Drag Queen Joan Collins on real men in Hollywood:
"There's a big difference between the male stars of bygone years and today's slightly metrosexual-looking actors. Johnny Depp, Leonardo Di Caprio and Sean Penn are all wonderful actors, but they are chameleon-like when it comes to their place on the masculinity meter. As for today's TV stars, to me they seem just like ordinary, faceless men cut from the same male cookie-cutter. I don't recognise most of them, and in any case their star doesn't burn brightly for very long on TV nowadays. Viewers are fickle and shows are cast off the networks faster than old bait."

Former Australian High Court Justice, and out gay man, Michael Kirby, from a book of essays about justice issues:
"Openness about sexuality helps to destroy the foundation for prejudice and discrimination. One day there will be a big parliamentary apology to gay people for the oppression that was forced on them and the inequalities that were maintained in the law well beyond their use-by date. Just like the delayed 2008 apology to the Aboriginal people of our country.
"I also do not doubt that, in a comparatively short time, Australia will move towards same-sex civil unions and gay marriage. No one has satisfactorily explained how my 40-year loving relationship with my partner Johan in any way affects (still less undermines) heterosexual marriage. If Australians are now more homophobic than racist, as some recent public opinion polls suggest, this is because Australians have lacked good leadership on this issue."

Lt. Dan Choi on his arrest for chaining himself to a White House fence:
"There was no freer moment than being in that prison. It was freeing for me, and I thought of all of the other people that were still trapped - that were still handcuffed and fettered in their hearts. And we might have been caged up physically, but the message was very clear to all of the people who think that equality can be purchased with a donation, or with a cocktail party, or with tokens, that are serving in a public role. We are worth more than tokens. We have absolute value. And when the person who is oppressed by his own country wants to find out how to get that dignity back - being chained up and being arrested - that's how you get your dignity conferred back upon you. And so I think that by actions, my call is to every leader - not just talking gay leaders - I'm talking any leader who believes in America, and the promises of America can be manifest. We're gonna do it again. And we're going to keep doing it until the promises are manifest. And we will not stop. This is a very clear message to President Obama and any other leader who supposes to talk for the American promise and the American people. We will not go away."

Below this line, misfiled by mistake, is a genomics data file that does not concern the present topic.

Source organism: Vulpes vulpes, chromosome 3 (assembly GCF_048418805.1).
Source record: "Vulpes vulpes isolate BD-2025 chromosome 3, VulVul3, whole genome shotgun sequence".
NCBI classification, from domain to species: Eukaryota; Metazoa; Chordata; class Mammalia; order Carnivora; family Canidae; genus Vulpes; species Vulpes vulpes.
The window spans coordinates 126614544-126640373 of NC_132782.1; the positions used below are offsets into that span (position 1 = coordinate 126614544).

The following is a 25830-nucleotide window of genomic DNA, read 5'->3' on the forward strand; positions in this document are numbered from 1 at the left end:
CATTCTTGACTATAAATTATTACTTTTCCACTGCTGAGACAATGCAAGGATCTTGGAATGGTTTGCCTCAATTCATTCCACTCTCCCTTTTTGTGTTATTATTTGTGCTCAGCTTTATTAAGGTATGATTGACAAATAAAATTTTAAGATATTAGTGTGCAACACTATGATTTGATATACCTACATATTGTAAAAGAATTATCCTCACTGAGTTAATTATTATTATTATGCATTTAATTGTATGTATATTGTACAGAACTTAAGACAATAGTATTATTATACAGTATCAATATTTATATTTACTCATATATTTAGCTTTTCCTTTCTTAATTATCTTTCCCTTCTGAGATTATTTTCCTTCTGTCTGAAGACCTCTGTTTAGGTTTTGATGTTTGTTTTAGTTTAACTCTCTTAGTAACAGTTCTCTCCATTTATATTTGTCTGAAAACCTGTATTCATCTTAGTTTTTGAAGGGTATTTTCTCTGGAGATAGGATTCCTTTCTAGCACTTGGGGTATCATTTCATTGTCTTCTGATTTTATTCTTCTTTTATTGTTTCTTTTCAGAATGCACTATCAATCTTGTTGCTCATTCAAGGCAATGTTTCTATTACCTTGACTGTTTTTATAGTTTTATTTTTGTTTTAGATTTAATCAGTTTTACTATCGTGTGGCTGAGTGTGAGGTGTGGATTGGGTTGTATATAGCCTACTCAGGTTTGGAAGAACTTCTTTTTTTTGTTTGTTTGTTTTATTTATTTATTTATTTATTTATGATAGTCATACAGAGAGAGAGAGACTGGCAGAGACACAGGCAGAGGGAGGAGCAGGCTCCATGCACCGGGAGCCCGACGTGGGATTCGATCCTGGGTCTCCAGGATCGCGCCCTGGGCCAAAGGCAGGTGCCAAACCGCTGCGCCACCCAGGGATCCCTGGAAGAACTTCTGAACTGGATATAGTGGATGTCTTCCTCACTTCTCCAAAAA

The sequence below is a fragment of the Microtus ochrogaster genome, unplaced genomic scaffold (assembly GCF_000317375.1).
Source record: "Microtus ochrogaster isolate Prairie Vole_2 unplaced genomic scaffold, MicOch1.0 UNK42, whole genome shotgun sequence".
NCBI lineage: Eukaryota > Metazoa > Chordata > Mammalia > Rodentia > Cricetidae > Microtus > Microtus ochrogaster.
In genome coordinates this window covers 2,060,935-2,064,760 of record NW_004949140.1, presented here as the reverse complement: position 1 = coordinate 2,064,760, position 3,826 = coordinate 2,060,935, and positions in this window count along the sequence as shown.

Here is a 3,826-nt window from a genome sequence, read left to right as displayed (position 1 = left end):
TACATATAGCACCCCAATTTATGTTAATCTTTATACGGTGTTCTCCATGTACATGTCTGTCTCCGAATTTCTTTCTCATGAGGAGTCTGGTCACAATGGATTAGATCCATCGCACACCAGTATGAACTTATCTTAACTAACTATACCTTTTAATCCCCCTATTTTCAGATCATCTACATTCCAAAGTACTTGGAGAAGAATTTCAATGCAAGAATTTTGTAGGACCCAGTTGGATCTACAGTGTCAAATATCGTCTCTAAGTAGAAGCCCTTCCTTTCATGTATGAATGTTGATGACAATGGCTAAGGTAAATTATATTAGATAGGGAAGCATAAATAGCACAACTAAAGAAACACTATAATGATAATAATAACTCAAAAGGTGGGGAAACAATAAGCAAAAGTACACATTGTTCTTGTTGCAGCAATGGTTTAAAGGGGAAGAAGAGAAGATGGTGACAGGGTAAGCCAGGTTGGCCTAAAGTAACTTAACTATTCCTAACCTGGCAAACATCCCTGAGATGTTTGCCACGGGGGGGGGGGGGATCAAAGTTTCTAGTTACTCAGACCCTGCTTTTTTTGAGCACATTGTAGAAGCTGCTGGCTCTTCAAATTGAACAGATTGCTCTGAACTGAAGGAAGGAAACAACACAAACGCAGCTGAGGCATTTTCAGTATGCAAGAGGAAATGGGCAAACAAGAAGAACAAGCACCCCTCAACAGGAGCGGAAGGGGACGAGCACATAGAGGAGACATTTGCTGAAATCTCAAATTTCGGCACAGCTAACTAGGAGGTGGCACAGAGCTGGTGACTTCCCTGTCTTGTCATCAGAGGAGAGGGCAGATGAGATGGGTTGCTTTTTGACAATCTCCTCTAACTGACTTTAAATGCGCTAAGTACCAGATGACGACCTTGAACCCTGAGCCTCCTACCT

Huffington Post blogger and military veteran Rob Smith, on Dan Choi's protest:
"Dan Choi will always be that rock star activist that handcuffed himself to the gates of The White House. Of course Dan Choi jumped the shark, and he did it in his military uniform for all the cameras to see. You know what, though? I think what we needed was to see something like this to light a fire under each and every one of us that cares as deeply as he does about Don't Ask, Don't Tell repeal, and about full equality in general. This movement needs him as much as it needs me, or Jarrod Chlapowski, or Lt. Col Victor Fehrenbach, or any of the other gay veterans who share our past of silent service knowing that it reflects the present of thousands of gay soldiers currently serving. Maybe it's time to act up all over again. Maybe the rumblings of this being a part of a more coordinated activist effort are true. Maybe it is time to Get Equal."People keep wondering who's going to be the Martin Luther King of the gay rights movement, and that I still don't know, but I think yesterday's actions may have put us one step closer to finding our Malcolm X."